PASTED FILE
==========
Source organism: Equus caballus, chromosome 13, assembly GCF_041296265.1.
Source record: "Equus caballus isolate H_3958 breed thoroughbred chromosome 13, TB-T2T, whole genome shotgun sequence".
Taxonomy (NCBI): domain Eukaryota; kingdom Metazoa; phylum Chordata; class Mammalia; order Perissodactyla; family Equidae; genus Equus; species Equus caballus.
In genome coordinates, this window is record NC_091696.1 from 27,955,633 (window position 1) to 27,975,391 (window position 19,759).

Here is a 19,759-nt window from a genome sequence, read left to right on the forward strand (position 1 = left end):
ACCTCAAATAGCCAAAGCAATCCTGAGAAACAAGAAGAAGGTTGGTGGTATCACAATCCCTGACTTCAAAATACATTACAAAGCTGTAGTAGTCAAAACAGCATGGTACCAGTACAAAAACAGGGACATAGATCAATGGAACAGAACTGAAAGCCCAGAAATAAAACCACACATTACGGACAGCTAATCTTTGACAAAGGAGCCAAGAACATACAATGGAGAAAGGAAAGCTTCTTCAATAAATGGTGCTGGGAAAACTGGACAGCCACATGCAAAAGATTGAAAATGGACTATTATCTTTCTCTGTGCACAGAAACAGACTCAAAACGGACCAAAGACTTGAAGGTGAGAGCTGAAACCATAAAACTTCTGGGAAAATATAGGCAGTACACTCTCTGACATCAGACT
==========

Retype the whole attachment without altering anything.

Source organism: Equus caballus, chromosome 13, assembly GCF_041296265.1.
Source record: "Equus caballus isolate H_3958 breed thoroughbred chromosome 13, TB-T2T, whole genome shotgun sequence".
Taxonomy (NCBI): domain Eukaryota; kingdom Metazoa; phylum Chordata; class Mammalia; order Perissodactyla; family Equidae; genus Equus; species Equus caballus.
In genome coordinates, this window is record NC_091696.1 from 27,955,633 (window position 1) to 27,975,391 (window position 19,759).

Here is a 19,759-nt window from a genome sequence, read left to right on the forward strand (position 1 = left end):
ACCTCAAATAGCCAAAGCAATCCTGAGAAACAAGAAGAAGGTTGGTGGTATCACAATCCCTGACTTCAAAATACATTACAAAGCTGTAGTAGTCAAAACAGCATGGTACCAGTACAAAAACAGGGACATAGATCAATGGAACAGAACTGAAAGCCCAGAAATAAAACCACACATTACGGACAGCTAATCTTTGACAAAGGAGCCAAGAACATACAATGGAGAAAGGAAAGCTTCTTCAATAAATGGTGCTGGGAAAACTGGACAGCCACATGCAAAAGATTGAAAATGGACTATTATCTTTCTCTGTGCACAGAAACAGACTCAAAACGGACCAAAGACTTGAAGGTGAGAGCTGAAACCATAAAACTTCTGGGAAAATATAGGCAGTACACTCTCTGACATCAGACT